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Networking

03.30

Networking can assist you dramatically in a future career. In this video employers and students talk about their networking successes and how you could successfully network and improve your chances whilst searching for a job.

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  • RC = Rhonda Calder, Head of Fast Stream Marketing & Diversity, The Cabinet Office
  • GE = Greg Edwards, Corporate eCommerce, Deutsche Bank
  • HD = Howard Dawber, Strategic Advisor, Canary Wharf Group
  • NN = Nick Newman, Student, UEL

RC: In terms of how young people can use networking to increase their chances, I would definitely say, whilst they are at university, speak to as many people as possible. The Careers Advisor, the Employee Liaison Officer, Lecturers, Professors because, as I said, every opportunity, every contact, is an opportunity. It’s a really useful way for them to start talking about what they are interested in and, who knows, that contact could put them in touch with another individual to kind of take that conversation further.

GE: Networking has helped me dramatically in my career. My first big break came from being recommended for a role after meeting a number of people at a social event within my industry and that really catapulted my career to where I am today.

HD: One of the things that really worked for me is to phone people up who I’d met who were in the business that I wanted to get into, which at the time was public relations. Phone up some of the senior people in those public relations companies and say, "Could I come and see you for half an hour for a cup of coffee?" and, more often than not, the senior people say "Yeah, OK, for half an hour, I’ll sit down and talk to you over a cup of coffee". Because, it’s not a lot of their time, they’re not offering you anything, you’re not asking for anything apart from just a chat. But at the end of it, quite often, they were like, "OK, keep in touch, let me know how you get on, maybe there’ll be something here for you". I also got a really good network across the industry of people I just had a chat to and that really came in helpful later on when I was in the job because I could phone those people up.

GE: Social networking has an ever increasing role to play. It’s an opportunity for students to interact with business professionals on a professional basis around common interests, around areas of professional development and, ultimately, there are numerous jobs these days now posted on social networking and you may get a CV, you may get an email from different people advertising roles. It’s a chance for they themselves to advertise what they are interested in and maybe gaining a bit of knowledge in specific areas.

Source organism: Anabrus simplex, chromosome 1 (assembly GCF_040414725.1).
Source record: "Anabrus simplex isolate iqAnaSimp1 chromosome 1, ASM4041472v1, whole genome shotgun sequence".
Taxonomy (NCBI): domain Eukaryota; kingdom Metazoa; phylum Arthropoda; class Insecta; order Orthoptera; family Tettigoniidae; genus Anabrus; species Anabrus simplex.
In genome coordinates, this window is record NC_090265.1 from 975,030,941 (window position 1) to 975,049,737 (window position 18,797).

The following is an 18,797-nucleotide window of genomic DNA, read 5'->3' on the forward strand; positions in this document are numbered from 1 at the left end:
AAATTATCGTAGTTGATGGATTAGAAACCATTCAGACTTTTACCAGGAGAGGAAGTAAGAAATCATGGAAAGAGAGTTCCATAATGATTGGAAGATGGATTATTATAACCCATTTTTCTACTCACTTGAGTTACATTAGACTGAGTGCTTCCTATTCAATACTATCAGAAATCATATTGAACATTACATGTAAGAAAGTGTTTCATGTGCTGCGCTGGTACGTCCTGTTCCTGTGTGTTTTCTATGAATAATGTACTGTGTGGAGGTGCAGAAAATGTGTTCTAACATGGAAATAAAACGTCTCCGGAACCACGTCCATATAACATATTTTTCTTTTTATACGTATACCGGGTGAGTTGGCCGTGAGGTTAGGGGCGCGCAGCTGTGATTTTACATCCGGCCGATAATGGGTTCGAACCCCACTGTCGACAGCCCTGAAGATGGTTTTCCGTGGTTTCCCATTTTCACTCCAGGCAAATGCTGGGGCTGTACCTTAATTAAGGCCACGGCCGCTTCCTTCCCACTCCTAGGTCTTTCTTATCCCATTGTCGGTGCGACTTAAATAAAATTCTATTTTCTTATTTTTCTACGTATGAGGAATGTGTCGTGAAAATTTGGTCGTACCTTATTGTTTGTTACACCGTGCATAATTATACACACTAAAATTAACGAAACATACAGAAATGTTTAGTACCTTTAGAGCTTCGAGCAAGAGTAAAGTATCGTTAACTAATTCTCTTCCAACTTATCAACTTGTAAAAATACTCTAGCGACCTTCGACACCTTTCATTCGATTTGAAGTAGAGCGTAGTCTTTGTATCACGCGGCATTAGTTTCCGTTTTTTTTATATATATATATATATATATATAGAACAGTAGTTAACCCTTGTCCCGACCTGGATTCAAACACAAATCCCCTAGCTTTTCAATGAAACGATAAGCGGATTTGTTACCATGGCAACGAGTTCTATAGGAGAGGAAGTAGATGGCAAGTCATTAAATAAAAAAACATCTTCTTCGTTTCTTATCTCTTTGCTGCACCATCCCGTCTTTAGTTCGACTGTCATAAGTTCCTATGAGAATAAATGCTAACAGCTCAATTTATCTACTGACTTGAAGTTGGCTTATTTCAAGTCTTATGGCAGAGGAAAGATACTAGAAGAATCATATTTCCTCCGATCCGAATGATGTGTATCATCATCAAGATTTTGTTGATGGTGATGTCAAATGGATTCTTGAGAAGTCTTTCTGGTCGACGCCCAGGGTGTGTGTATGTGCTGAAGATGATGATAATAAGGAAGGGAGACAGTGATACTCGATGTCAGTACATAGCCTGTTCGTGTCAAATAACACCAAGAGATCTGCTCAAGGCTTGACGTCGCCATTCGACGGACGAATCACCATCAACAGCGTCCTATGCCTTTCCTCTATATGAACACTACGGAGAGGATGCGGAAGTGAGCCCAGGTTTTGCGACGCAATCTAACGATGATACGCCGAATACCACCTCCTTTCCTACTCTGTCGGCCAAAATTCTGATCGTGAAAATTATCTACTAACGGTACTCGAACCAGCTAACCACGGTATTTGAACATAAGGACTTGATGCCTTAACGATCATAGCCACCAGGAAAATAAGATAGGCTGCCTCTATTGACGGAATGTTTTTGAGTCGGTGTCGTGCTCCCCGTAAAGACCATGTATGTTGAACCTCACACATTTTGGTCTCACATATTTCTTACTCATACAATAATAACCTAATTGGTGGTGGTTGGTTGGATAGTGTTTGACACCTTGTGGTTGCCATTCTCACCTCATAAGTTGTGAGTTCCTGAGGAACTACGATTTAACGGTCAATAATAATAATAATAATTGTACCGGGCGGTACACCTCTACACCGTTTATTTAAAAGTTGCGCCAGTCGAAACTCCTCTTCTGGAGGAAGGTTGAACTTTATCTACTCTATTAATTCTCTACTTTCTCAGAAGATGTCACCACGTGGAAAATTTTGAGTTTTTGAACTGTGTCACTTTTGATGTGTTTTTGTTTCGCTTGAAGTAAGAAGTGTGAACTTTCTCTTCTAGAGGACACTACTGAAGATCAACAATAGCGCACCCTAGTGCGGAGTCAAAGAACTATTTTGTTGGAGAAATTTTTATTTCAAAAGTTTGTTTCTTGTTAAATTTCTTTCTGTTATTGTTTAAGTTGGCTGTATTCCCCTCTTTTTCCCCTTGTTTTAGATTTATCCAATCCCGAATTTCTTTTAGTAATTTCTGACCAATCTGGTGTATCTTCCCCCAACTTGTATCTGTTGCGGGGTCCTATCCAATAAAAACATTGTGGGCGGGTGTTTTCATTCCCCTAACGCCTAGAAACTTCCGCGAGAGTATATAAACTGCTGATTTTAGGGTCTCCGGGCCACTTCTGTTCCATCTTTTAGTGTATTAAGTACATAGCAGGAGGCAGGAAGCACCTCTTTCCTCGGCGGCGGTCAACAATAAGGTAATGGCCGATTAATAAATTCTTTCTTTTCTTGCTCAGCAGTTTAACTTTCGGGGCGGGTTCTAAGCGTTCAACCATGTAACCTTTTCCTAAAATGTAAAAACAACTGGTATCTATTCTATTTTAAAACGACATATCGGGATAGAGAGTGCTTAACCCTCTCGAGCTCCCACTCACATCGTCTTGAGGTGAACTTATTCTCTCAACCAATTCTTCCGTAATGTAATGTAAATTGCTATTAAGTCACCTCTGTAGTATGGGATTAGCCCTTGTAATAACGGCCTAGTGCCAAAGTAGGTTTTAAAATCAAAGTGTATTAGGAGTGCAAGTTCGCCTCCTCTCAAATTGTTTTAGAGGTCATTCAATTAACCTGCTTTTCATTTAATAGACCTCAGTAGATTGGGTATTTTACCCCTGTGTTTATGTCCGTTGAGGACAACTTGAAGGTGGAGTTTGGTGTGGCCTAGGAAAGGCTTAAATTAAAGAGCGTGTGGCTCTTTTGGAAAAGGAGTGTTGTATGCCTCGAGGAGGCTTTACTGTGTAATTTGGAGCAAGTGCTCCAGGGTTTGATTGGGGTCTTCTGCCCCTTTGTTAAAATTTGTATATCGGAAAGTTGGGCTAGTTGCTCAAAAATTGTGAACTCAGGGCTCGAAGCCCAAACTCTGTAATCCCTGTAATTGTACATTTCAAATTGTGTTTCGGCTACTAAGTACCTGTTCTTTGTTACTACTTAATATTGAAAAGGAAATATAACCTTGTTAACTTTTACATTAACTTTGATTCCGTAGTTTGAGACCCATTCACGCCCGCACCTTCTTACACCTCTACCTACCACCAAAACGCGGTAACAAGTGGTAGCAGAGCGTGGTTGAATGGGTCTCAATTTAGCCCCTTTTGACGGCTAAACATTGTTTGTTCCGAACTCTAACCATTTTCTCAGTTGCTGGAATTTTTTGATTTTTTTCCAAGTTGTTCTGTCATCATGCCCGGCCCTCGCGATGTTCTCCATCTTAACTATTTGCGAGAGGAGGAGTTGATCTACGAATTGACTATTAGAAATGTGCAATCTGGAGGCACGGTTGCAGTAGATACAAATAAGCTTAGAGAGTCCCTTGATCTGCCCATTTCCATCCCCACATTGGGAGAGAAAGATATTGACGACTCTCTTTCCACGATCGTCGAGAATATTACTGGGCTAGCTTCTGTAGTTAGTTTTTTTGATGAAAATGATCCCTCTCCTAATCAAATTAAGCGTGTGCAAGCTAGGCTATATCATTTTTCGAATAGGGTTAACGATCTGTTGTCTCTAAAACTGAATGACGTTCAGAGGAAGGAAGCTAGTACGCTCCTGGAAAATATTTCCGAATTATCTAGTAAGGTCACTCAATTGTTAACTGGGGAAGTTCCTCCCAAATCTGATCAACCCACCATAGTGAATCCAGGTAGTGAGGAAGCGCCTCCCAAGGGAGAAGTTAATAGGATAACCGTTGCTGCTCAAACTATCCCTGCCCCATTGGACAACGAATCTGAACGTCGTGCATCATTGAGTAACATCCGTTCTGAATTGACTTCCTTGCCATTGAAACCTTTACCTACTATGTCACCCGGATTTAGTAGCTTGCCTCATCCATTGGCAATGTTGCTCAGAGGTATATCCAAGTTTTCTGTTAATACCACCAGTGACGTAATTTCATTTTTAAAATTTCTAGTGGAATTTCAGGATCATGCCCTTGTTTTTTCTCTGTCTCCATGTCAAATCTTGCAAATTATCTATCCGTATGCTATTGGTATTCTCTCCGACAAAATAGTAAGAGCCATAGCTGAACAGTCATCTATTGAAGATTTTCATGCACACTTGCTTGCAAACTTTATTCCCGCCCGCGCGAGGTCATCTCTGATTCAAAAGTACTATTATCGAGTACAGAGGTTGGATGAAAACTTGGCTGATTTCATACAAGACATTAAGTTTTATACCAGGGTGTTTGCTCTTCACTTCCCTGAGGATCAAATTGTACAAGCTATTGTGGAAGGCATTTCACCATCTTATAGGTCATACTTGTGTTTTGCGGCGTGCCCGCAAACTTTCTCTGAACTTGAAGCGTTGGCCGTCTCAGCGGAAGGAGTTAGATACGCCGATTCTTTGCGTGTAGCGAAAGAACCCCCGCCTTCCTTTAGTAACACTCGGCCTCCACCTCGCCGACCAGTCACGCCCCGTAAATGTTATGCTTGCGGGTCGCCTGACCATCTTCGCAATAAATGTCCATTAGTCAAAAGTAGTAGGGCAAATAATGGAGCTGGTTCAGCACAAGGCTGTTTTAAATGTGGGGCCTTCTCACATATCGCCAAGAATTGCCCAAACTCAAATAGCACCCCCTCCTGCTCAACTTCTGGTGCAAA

HD: Whenever you’re at an event, when there are business people present or people from the industry that you want to get involved in, you know, talk to them, go up and talk to them. See if they’re interesting people, if they’re people that you think might be useful or helpful to you, if they’re nice people to talk to and try and get their business card. And then follow up and say, you know,"Can I come and see you and have a chat afterwards?" It’s not just that initial sort of, you know, pinning someone in the corner and trying to get all the information out of them in one go. But, you know, just finding your way around and being friendly to people but also taking that information so that you can always contact them afterwards.

NN: I think one of the most important things for me throughout my career so far has been networking. Every time I go to an event or something related to my career, then I talk to people. It sounds so straight forward but talking to people and chatting to them about what you do is so important because you never know the next person is going to be. They might be your future boss.

HD: You can always get from one person, to any other person on the planet, in less than six steps. Now, if you think about that everybody’s connected, you already know somebody, who knows somebody, who knows somebody, who knows somebody, who’s the person that you need to talk to about getting a job. Or, about getting on in a particular industry. I’ll give you a quick example. If you’re at UEL, you may well know Femi Bola. Now I know Femi Bola. I also know Neil Kinnock, who was the former leader of the Labour party. Neil Kinnock knows Joe Biden, Joe Biden knows Barack Obama. So if you are at UEL, you’re already only four steps away from Barack Obama and that’s the way it works.

 

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